August 8, 2022

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Will more than 260000 U.S. officers and soldiers be fired for failing to receive the COVID-19 vaccine on time?

Will more than 260000 U.S. officers and soldiers be fired for failing to receive the COVID-19 vaccine on time?



 

Will more than 260000 U.S. officers and soldiers be fired for failing to receive the COVID-19 vaccine on time?


U.S. soldiers are vaccinated against the COVID-19 at Fort Bragg, North Carolina, in February last year.

A data released by the U.S. Department of Defense on the 13th showed that more than 260,000 U.S. military personnel are at risk of being fired due to failure to complete vaccination work on time, accounting for 13% of the total number of U.S. combat troops.

 

Will more than 260000 U.S. officers and soldiers be fired for failing to receive the COVID-19 vaccine on time?

 

 

According to the data, a total of 268,858 soldiers in the U.S. Army, Navy, Air Force and Marine Corps were vaccinated, but did not complete the full course.

It’s important to note that these figures do not include personnel who have not yet been vaccinated, which means the actual number of U.S. troops at risk of dismissal could be even higher.

 

The report pointed out that for some unvaccinated U.S. military personnel, if their medical or religious exemption applications are approved, they should be able to avoid being fired.

However, Marine Corps reservist Mike Berry said religious immunity only applies to those who are about to retire.

 

Statistics cited by the U.S. far-right news site Breitbart show that although a court injunction prohibits the Navy from firing any sailor seeking religious immunity, so far, about 6,400 U.S. soldiers have been fired for refusing to receive a COVID-19 vaccine, most of them in the Navy. Marine Corps Soldier.

In addition, due to political factors, the US Department of Defense does not label dismissed soldiers as “dishonorable discharge”, however, even a rank of “general” once dismissed can mean loss of benefits and loss of service records. leave stains on.

 

Beginning last week, the U.S. Army began stepping up administrative proceedings against partially vaccinated and completely unvaccinated U.S. military personnel.

According to the military, from July, those who do not meet the rules will no longer be paid and will no longer be allowed to participate in “federal government-funded exercises and training.”

A statement from the military warned that those who resisted mandatory vaccination orders could also be subject to administrative measures, including dismissal.

 

Last week, the deadline for U.S. Army Reservists and National Guard personnel to complete full vaccinations passed, and 12% of reservists (about 22,740 people) and 13.1% of National Guard personnel (about 44,000 people) are still not fully vaccinated vaccine.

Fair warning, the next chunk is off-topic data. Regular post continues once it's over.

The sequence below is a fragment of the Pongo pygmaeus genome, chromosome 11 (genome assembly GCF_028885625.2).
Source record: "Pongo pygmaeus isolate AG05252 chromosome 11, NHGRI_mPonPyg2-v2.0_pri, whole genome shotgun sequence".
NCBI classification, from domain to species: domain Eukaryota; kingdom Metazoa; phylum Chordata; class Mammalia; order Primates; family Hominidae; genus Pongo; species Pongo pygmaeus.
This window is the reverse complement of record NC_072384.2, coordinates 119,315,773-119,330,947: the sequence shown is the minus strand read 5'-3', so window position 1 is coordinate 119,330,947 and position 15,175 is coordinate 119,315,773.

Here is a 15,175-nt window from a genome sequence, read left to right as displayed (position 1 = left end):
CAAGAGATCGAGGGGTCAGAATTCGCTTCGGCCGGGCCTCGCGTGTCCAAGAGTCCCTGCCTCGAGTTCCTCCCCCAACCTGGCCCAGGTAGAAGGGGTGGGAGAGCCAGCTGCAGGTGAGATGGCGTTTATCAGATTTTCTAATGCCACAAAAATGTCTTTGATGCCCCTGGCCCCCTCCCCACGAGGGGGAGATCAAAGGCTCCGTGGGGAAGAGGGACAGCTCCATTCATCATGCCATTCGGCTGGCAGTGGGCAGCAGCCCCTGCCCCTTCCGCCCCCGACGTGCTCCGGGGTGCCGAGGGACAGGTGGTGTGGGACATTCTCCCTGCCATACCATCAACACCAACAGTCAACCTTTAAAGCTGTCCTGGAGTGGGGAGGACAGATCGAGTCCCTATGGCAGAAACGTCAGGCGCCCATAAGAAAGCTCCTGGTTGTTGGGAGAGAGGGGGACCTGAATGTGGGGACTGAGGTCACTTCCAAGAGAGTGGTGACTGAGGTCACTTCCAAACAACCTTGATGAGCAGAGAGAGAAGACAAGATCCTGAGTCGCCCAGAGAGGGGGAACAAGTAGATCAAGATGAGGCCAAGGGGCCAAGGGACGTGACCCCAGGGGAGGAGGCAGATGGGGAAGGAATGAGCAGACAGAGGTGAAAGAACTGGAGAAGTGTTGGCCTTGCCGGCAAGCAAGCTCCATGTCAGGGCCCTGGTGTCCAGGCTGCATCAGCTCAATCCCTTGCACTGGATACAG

As for whether firings over vaccinations would have an impact on military readiness, the chairman of the Joint Chiefs of Staff, Mark Milley, sought to downplay the issue.

Milley insisted that “the number of people who refuse to be vaccinated is very small” and that the problem is “controllable”, and he also urged US military personnel to “shut up” and get vaccinated immediately.

 

A recent study published in the Journal of the American Medical Association pointed out that although very rare, some U.S. military personnel who have been vaccinated against the COVID-19 are suffering from serious side effects including myocarditis.

 

It is worth noting that while the US military is laying off personnel due to vaccine issues, the recruitment of the US military is facing difficulties.

The National Broadcasting Corporation (NBC) reported on June 27 that “the Pentagon is struggling with conscription”. Many departments of the military are worried that the annual recruitment target will not be achieved.

The number of young Americans willing to join the military has reached the lowest level in 15 years. Level.

 

An internal Pentagon survey this year found that only 9 percent of eligible U.S. citizens aged 17-24 would be willing to join the military, the lowest number since 2007.

 

The U.S. military’s recruitment this year will end on September 30, and so far, the U.S. Army has only completed about 40% of its recruitment goals.

The U.S. Air Force plans to recruit 50,000 new pilots, but the number of recruits is 4,000 fewer than in previous years.

 

According to a senior Pentagon personnel official, the total number of Americans eligible to join the military is declining—from 29 percent to 23 percent in recent years—and the military now faces a “recruitment challenge,” “as the size of the military gets smaller. , the public is increasingly unfamiliar with those in uniform, and the Covid-19 pandemic has accelerated an already widening crisis.

 

 

 

Will more than 260000 U.S. officers and soldiers be fired for failing to receive the COVID-19 vaccine on time?

(source:internet, reference only)


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